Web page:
Teaching Old Dogs New Tricks: Health Promotion Through Intergenerational Learning In A Regional Men’s Shed


  • Gary Misan
  • Bronwyn Joan Ellis University of South Australia http://orcid.org/0000-0002-4311-4142
  • Olivia M Hutchings University of South Australia
  • Amy K Beech University of South Australia
  • Courtney Moyle University of South Australia
  • Nicola J Thiele University of South Australia




intergenerational learning, occupational therapy, student placements, men’s sheds, health promotion, rural and regional


Intergenerational learning activities benefit both older and younger participants. The Whyalla Men’s Shed (WMS) not only meets many of the needs of its older participants but has recently become involved in several initiatives that foster intergenerational collaboration and learning. An agreement between the University of South Australia (UniSA) and the WMS has resulted in the WMS hosting several projects led by senior Occupational Therapy (OT) students aimed at improving health literacy and promoting healthy lifestyle choices in older men. WMS placements undertaken by the OT students have enabled the students to better understand the enablers and barriers to healthy lifestyle choices in this target group and how to adapt classroom-based knowledge to best engage a disparate group of older men. Initiatives have included informal ‘teaching sessions’ focusing on improving dietary knowledge and skills, and on physical activity and exercise, augmented by informal cooking and exercise sessions suited to the attitudes, skills and abilities of the shed members. Students reported changes in the men’s knowledge, attitude, and behaviours and activities that demonstrated active engagement with the concepts promoted. The student experience was enhanced by working on small projects allowing them to develop basic woodworking and construction skills. Shed members reported enjoying the opportunity to share life stories, skills, and experience while ‘learning by doing’. It is to be hoped that such intergenerational engagements will continue to provide enrichment for both younger and older learners, building mutual respect and enhancing the self-esteem of all concerned.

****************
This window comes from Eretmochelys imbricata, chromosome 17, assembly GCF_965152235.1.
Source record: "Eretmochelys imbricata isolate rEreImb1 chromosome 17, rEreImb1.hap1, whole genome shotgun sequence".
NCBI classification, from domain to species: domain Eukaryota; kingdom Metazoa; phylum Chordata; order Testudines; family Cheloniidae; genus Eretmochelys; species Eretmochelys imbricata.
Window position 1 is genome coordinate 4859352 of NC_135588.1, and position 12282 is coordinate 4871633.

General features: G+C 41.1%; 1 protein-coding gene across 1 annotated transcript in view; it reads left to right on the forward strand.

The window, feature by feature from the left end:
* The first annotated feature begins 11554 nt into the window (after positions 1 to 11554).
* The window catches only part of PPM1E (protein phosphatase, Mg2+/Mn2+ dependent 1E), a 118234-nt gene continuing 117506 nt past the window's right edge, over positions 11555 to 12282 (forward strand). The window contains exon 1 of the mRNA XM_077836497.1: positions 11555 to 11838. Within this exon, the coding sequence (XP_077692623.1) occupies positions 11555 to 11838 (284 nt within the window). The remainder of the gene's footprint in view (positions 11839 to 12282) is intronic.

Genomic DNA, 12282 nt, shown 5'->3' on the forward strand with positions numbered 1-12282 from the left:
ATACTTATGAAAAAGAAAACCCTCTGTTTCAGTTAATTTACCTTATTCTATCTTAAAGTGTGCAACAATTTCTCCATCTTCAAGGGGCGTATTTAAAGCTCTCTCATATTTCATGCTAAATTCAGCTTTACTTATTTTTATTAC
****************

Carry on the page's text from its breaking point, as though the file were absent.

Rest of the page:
Author Biographies

Bronwyn Joan Ellis, University of South Australia

Adjunct Research Associate Department of Rural Health University of South Australia | 111 Nicolson Avenue | Whyalla Norrie SA 5608 | Australia

Olivia M Hutchings, University of South Australia

Occupational Therapy student

Amy K Beech, University of South Australia

Occupational Therapy student

Courtney Moyle, University of South Australia

Occupational Therapy student

Nicola J Thiele, University of South Australia

Occupational Therapy student


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How to Cite

Misan, G., Ellis, B. J., Hutchings, O. M., Beech, A. K., Moyle, C., & Thiele, N. J. (2017). Teaching Old Dogs New Tricks: Health Promotion Through Intergenerational Learning In A Regional Men’s Shed. Australian and International Journal of Rural Education, 28(1), 3–16. https://doi.org/10.47381/aijre.v28i1.110